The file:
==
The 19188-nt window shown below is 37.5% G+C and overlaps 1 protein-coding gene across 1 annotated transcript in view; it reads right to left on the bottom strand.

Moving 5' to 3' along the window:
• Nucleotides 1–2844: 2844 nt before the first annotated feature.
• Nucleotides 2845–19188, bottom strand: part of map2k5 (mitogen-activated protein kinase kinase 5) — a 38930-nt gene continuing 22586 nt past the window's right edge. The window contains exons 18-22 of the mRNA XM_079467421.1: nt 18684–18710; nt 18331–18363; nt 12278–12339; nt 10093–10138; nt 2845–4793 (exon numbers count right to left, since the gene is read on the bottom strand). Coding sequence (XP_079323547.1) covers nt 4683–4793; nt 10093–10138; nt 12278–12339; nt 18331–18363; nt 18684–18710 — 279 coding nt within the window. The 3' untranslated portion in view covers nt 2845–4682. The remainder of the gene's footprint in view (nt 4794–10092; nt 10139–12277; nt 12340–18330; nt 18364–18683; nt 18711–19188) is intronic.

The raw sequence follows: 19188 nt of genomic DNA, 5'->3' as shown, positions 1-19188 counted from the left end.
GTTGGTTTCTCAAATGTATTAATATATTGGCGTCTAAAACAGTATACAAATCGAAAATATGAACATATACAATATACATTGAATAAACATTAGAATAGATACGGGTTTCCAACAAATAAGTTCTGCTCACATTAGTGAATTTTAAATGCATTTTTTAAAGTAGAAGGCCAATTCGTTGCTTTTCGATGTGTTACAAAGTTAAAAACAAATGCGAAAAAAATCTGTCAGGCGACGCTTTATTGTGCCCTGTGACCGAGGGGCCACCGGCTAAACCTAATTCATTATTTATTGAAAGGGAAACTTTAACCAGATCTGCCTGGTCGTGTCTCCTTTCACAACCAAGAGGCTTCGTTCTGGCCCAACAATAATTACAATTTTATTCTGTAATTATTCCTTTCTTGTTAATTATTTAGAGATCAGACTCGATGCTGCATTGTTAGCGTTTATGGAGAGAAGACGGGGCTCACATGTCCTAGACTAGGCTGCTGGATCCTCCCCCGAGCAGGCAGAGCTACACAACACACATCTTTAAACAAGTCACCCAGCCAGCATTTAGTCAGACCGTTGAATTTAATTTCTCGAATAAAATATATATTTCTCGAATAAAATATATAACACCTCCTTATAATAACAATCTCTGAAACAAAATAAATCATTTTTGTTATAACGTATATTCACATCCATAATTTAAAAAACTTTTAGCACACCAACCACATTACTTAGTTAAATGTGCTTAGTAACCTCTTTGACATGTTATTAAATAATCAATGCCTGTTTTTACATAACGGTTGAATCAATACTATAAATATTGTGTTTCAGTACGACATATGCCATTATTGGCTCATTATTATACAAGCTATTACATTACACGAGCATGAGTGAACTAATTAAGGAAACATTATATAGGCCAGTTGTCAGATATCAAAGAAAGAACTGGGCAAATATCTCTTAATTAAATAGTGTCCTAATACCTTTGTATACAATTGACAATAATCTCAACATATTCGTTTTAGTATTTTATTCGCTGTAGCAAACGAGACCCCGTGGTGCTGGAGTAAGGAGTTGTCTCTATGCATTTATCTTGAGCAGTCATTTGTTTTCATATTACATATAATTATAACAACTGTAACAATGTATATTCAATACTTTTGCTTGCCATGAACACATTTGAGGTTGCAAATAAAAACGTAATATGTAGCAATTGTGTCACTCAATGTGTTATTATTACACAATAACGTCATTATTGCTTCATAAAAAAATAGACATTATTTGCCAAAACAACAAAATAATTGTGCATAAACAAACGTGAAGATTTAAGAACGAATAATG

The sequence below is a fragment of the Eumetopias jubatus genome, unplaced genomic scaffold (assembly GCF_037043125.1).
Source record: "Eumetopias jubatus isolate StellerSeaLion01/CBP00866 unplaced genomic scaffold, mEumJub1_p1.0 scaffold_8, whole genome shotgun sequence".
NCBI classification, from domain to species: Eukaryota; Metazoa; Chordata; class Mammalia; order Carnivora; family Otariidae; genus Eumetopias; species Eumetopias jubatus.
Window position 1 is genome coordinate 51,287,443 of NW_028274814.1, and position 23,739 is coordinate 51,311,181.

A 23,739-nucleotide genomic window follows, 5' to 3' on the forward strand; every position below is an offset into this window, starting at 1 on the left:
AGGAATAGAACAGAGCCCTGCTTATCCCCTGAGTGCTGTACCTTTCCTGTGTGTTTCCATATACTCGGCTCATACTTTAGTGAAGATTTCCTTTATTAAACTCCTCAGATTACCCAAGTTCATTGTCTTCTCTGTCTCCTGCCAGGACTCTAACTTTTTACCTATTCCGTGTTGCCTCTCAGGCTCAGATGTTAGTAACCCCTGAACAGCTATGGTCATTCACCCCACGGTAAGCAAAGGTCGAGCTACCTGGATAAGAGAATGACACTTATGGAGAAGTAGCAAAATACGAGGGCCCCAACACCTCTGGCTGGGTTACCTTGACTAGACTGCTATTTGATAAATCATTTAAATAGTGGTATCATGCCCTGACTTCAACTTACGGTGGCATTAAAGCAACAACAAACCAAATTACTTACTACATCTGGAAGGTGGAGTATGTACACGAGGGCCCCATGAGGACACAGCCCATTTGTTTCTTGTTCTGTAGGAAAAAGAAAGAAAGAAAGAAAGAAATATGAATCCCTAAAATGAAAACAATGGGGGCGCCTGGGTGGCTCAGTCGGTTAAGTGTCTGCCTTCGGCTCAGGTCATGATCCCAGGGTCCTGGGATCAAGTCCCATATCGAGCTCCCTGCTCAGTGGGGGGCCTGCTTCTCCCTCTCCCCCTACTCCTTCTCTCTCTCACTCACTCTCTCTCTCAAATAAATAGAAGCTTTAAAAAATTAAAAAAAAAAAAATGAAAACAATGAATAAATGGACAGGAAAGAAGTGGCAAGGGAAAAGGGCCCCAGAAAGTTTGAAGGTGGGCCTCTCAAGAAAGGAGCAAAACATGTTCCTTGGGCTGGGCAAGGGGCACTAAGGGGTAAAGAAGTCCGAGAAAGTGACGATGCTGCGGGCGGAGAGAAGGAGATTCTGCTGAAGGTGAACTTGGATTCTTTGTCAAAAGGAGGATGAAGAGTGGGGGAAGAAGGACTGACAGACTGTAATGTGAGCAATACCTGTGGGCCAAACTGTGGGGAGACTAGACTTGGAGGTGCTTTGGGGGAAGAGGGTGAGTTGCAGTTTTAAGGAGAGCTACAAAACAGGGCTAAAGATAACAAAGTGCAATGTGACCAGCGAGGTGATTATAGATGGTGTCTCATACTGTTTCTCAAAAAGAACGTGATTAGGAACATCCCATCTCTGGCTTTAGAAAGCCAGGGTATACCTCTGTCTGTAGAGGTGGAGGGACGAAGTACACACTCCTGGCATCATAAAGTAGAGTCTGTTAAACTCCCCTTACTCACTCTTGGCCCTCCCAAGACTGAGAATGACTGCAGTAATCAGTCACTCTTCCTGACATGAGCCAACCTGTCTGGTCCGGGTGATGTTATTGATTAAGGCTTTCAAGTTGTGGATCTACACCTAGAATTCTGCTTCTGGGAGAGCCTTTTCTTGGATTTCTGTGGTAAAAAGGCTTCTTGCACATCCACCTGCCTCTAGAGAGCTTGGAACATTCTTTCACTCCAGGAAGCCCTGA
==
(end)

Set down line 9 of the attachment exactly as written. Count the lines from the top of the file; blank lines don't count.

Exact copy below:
NCBI classification, from domain to species: Eukaryota; Metazoa; Chordata; class Mammalia; order Carnivora; family Otariidae; genus Eumetopias; species Eumetopias jubatus.